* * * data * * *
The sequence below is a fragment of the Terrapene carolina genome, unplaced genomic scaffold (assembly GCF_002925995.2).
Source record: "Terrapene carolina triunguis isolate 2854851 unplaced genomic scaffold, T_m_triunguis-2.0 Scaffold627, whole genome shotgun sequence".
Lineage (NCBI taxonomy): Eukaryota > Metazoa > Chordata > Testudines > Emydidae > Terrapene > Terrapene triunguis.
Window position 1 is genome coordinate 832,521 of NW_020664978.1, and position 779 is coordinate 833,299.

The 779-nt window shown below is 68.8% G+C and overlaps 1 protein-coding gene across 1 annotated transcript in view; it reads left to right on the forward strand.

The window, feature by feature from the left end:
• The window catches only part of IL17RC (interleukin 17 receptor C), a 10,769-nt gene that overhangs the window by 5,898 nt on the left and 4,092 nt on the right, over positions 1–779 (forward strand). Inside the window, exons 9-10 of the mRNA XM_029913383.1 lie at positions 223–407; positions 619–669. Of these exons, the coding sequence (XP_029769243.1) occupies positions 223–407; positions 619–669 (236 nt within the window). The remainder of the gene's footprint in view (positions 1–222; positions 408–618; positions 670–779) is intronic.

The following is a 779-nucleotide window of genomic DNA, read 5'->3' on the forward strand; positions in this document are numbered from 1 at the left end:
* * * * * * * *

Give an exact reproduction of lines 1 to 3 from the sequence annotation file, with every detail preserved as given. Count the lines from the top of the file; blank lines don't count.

The sequence below is a fragment of the Terrapene carolina genome, unplaced genomic scaffold (assembly GCF_002925995.2).
Source record: "Terrapene carolina triunguis isolate 2854851 unplaced genomic scaffold, T_m_triunguis-2.0 Scaffold627, whole genome shotgun sequence".
Lineage (NCBI taxonomy): Eukaryota > Metazoa > Chordata > Testudines > Emydidae > Terrapene > Terrapene triunguis.